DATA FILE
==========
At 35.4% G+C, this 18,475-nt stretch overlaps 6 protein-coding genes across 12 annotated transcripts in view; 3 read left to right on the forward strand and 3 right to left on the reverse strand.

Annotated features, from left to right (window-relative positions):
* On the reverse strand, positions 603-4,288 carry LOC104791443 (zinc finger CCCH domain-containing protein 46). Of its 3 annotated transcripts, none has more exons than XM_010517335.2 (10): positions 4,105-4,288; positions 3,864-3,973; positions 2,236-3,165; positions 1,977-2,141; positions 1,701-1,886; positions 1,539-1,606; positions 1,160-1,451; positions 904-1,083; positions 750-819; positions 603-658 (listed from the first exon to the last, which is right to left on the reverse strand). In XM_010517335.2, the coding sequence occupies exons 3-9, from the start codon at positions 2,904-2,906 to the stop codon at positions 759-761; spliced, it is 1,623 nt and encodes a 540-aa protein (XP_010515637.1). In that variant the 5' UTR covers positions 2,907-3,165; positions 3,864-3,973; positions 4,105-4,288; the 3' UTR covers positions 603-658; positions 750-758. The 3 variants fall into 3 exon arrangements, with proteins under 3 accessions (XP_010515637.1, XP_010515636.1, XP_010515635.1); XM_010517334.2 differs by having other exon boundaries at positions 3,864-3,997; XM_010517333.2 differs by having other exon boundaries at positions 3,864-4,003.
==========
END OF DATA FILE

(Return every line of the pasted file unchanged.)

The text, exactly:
At 35.4% G+C, this 18,475-nt stretch overlaps 6 protein-coding genes across 12 annotated transcripts in view; 3 read left to right on the forward strand and 3 right to left on the reverse strand.

Annotated features, from left to right (window-relative positions):
* On the reverse strand, positions 603-4,288 carry LOC104791443 (zinc finger CCCH domain-containing protein 46). Of its 3 annotated transcripts, none has more exons than XM_010517335.2 (10): positions 4,105-4,288; positions 3,864-3,973; positions 2,236-3,165; positions 1,977-2,141; positions 1,701-1,886; positions 1,539-1,606; positions 1,160-1,451; positions 904-1,083; positions 750-819; positions 603-658 (listed from the first exon to the last, which is right to left on the reverse strand). In XM_010517335.2, the coding sequence occupies exons 3-9, from the start codon at positions 2,904-2,906 to the stop codon at positions 759-761; spliced, it is 1,623 nt and encodes a 540-aa protein (XP_010515637.1). In that variant the 5' UTR covers positions 2,907-3,165; positions 3,864-3,973; positions 4,105-4,288; the 3' UTR covers positions 603-658; positions 750-758. The 3 variants fall into 3 exon arrangements, with proteins under 3 accessions (XP_010515637.1, XP_010515636.1, XP_010515635.1); XM_010517334.2 differs by having other exon boundaries at positions 3,864-3,997; XM_010517333.2 differs by having other exon boundaries at positions 3,864-4,003.